I recently received an inspiring example of what can be done to bring learning alive in an employee orientation program.
As some of you may know, I frequently facilitate the three-day Training Certificate Program for the American Society for Training and Development. As a matter of fact, in the next four weeks I’ll be conducting the program in Boston, Massachusetts, Tallahassee, Florida, and Irvine, California!
Debbie Fisher attended the Training Certificate Program in Irvine last year. She is the Manager of User Support in Information Technology Services at The Citadel in Charleston, South Carolina. She has kindly agreed to allow me to share her letter with you.
Here is Debbie’s success story:
“I have been employing the skills I learned during the Training Certificate Program these many months and have drastically overhauled the training seminars our cadets attend for academic orientation based upon the skills I learned with your help.
You would be so proud to see the flip-charts, wall posters, and various visual-aids I have created to supplement the computer materials we use. I thought you might find it interesting to hear a ‘success story’.
The former cadet computer training class, which was mainly a lecture by an IT professional (dry, boring, and lifeless in an auditorium with low-lighting) has morphed into a fully interactive setting facilitated by the IT professional.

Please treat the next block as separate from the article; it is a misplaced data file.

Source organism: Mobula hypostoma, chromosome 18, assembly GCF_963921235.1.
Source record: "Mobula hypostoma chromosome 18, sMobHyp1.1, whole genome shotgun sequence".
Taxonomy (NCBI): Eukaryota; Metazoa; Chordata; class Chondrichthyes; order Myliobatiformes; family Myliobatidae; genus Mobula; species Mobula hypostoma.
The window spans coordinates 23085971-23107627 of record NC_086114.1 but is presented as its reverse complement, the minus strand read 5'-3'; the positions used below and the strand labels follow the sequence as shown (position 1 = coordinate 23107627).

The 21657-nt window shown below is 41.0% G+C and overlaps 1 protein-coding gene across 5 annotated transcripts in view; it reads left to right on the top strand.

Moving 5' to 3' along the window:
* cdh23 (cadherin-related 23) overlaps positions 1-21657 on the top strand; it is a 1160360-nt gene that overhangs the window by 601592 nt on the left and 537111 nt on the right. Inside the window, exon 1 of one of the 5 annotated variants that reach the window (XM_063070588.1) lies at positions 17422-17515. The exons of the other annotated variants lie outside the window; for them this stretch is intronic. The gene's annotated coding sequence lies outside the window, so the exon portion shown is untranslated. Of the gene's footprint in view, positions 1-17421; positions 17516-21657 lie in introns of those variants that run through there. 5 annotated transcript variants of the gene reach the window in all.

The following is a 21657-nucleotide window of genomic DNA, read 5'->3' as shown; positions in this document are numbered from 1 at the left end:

Instead of lecturing cadets about the policies, tasks, or computer-related accounts required, the cadets are now assigned to a group designated by color (red team, blue team, orange team, etc.) as they enter the computer lab. Each team is assigned a list of objectives. Each student uses his own computer to help the rest of the team locate the correct answers/procedures, etc. required to complete the team’s objectives.
A time period is established for students to research the objectives together and when the time is up, a member from each team participates in a random drawing to determine the order of the presentations. Each team takes a turn moving to the front of the classroom to teach the other teams how to perform the skills they learned during the study/research period. We use a combination of flip-charts, wall-posters, etc. to help each team stay on-target and ensure they cover all the objectives assigned during their presentations.
The cadets laugh a lot and pay a lot more attention to their peer presenters than they would to us. We keep the momentum moving and step in to clarify if questions arise about the particular skills. The session mainly runs itself after the first team gets the session rolling.”
Dave Meier, the wonderful accelerated learning guru (and also a wonderful man!) says: “Never do for learners what learners can do for themselves and for each other.”
I love what Debbie has done to spice up the training and launch the cadets on their own voyage of discovery!
I would be delighted to hear any other success stories out there!